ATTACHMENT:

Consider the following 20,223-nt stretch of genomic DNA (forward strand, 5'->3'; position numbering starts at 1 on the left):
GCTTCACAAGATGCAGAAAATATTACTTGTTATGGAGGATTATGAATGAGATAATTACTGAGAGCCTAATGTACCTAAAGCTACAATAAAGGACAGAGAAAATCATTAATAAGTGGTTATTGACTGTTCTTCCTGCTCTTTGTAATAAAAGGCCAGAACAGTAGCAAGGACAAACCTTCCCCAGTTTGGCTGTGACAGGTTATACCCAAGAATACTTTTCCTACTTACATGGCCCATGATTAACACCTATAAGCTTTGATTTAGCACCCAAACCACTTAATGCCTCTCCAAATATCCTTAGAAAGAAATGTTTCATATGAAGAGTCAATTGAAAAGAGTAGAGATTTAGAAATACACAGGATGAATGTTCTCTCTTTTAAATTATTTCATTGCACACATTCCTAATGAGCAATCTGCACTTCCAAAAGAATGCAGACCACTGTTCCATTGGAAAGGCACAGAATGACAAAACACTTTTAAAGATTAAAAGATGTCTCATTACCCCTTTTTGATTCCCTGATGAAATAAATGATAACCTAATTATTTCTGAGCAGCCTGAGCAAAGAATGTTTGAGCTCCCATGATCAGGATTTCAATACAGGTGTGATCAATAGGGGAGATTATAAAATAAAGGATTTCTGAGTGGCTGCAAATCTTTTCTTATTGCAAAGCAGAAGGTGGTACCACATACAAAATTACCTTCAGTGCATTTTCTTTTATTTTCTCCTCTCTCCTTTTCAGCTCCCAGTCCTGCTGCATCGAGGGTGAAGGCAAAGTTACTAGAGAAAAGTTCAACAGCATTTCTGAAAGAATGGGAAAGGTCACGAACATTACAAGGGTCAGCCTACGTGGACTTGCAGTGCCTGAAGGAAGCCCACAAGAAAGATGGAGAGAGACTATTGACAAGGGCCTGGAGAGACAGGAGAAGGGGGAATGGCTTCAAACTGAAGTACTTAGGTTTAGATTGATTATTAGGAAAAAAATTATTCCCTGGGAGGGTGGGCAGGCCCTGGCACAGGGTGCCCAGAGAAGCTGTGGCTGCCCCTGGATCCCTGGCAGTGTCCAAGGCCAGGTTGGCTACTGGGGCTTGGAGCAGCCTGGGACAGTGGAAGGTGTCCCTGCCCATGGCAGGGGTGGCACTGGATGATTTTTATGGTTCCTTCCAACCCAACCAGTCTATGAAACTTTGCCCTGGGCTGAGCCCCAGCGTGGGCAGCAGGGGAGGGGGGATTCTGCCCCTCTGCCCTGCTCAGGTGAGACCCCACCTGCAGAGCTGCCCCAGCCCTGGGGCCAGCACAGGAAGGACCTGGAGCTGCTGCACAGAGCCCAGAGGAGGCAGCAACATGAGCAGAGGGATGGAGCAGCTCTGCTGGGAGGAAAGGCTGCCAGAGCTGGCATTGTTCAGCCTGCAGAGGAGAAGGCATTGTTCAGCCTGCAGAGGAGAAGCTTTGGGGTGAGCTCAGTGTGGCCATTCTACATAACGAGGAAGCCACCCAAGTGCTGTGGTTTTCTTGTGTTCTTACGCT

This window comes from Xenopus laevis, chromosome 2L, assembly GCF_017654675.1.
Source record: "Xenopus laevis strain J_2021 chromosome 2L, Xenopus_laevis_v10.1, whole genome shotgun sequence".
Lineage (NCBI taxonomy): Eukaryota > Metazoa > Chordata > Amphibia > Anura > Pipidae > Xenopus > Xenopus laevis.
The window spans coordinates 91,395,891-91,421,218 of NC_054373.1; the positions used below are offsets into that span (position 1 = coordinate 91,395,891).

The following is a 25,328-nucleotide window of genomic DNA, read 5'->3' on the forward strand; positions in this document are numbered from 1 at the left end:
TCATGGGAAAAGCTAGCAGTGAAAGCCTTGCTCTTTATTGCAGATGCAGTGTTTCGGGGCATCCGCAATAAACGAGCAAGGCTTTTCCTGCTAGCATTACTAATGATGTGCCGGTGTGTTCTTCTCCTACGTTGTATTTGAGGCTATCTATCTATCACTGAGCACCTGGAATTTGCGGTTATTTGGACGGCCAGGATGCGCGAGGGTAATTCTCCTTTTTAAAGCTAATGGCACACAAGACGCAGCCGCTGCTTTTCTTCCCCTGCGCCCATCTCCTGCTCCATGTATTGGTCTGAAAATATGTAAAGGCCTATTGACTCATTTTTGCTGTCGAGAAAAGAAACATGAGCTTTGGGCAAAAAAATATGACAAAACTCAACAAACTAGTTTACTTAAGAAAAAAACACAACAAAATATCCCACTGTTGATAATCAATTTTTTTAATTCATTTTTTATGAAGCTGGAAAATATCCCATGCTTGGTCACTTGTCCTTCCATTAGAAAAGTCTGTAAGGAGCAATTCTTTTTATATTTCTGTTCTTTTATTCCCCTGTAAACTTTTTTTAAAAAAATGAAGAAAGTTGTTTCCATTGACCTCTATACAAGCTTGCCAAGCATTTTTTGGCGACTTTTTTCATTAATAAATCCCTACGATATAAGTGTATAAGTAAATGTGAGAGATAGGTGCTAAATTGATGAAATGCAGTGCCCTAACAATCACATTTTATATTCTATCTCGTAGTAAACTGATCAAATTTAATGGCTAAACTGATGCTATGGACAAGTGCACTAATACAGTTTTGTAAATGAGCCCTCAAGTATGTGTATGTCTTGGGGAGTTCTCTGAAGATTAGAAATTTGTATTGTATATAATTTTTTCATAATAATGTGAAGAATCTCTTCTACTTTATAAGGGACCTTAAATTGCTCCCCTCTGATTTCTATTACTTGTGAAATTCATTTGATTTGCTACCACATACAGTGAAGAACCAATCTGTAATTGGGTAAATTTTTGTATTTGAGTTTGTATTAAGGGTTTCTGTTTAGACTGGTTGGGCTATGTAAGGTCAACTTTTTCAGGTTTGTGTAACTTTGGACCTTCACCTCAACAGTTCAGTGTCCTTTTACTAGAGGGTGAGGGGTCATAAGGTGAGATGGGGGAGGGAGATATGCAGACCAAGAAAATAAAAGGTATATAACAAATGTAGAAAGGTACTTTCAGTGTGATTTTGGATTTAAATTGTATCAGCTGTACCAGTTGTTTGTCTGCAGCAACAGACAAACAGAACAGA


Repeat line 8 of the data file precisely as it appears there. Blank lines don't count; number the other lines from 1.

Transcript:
TCATGGGAAAAGCTAGCAGTGAAAGCCTTGCTCTTTATTGCAGATGCAGTGTTTCGGGGCATCCGCAATAAACGAGCAAGGCTTTTCCTGCTAGCATTACTAATGATGTGCCGGTGTGTTCTTCTCCTACGTTGTATTTGAGGCTATCTATCTATCACTGAGCACCTGGAATTTGCGGTTATTTGGACGGCCAGGATGCGCGAGGGTAATTCTCCTTTTTAAAGCTAATGGCACACAAGACGCAGCCGCTGCTTTTCTTCCCCTGCGCCCATCTCCTGCTCCATGTATTGGTCTGAAAATATGTAAAGGCCTATTGACTCATTTTTGCTGTCGAGAAAAGAAACATGAGCTTTGGGCAAAAAAATATGACAAAACTCAACAAACTAGTTTACTTAAGAAAAAAACACAACAAAATATCCCACTGTTGATAATCAATTTTTTTAATTCATTTTTTATGAAGCTGGAAAATATCCCATGCTTGGTCACTTGTCCTTCCATTAGAAAAGTCTGTAAGGAGCAATTCTTTTTATATTTCTGTTCTTTTATTCCCCTGTAAACTTTTTTTAAAAAAATGAAGAAAGTTGTTTCCATTGACCTCTATACAAGCTTGCCAAGCATTTTTTGGCGACTTTTTTCATTAATAAATCCCTACGATATAAGTGTATAAGTAAATGTGAGAGATAGGTGCTAAATTGATGAAATGCAGTGCCCTAACAATCACATTTTATATTCTATCTCGTAGTAAACTGATCAAATTTAATGGCTAAACTGATGCTATGGACAAGTGCACTAATACAGTTTTGTAAATGAGCCCTCAAGTATGTGTATGTCTTGGGGAGTTCTCTGAAGATTAGAAATTTGTATTGTATATAATTTTTTCATAATAATGTGAAGAATCTCTTCTACTTTATAAGGGACCTTAAATTGCTCCCCTCTGATTTCTATTACTTGTGAAATTCATTTGATTTGCTACCACATACAGTGAAGAACCAATCTGTAATTGGGTAAATTTTTGTATTTGAGTTTGTATTAAGGGTTTCTGTTTAGACTGGTTGGGCTATGTAAGGTCAACTTTTTCAGGTTTGTGTAACTTTGGACCTTCACCTCAACAGTTCAGTGTCCTTTTACTAGAGGGTGAGGGGTCATAAGGTGAGATGGGGGAGGGAGATATGCAGACCAAGAAAATAAAAGGTATATAACAAATGTAGAAAGGTACTTTCAGTGTGATTTTGGATTTAAATTGTATCAGCTGTACCAGTTGTTTGTCTGCAGCAACAGACAAACAGAACAGA